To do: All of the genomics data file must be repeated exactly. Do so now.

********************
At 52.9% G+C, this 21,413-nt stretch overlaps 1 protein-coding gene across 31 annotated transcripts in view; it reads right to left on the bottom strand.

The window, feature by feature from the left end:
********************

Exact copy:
At 52.9% G+C, this 21,413-nt stretch overlaps 1 protein-coding gene across 31 annotated transcripts in view; it reads right to left on the bottom strand.

The window, feature by feature from the left end: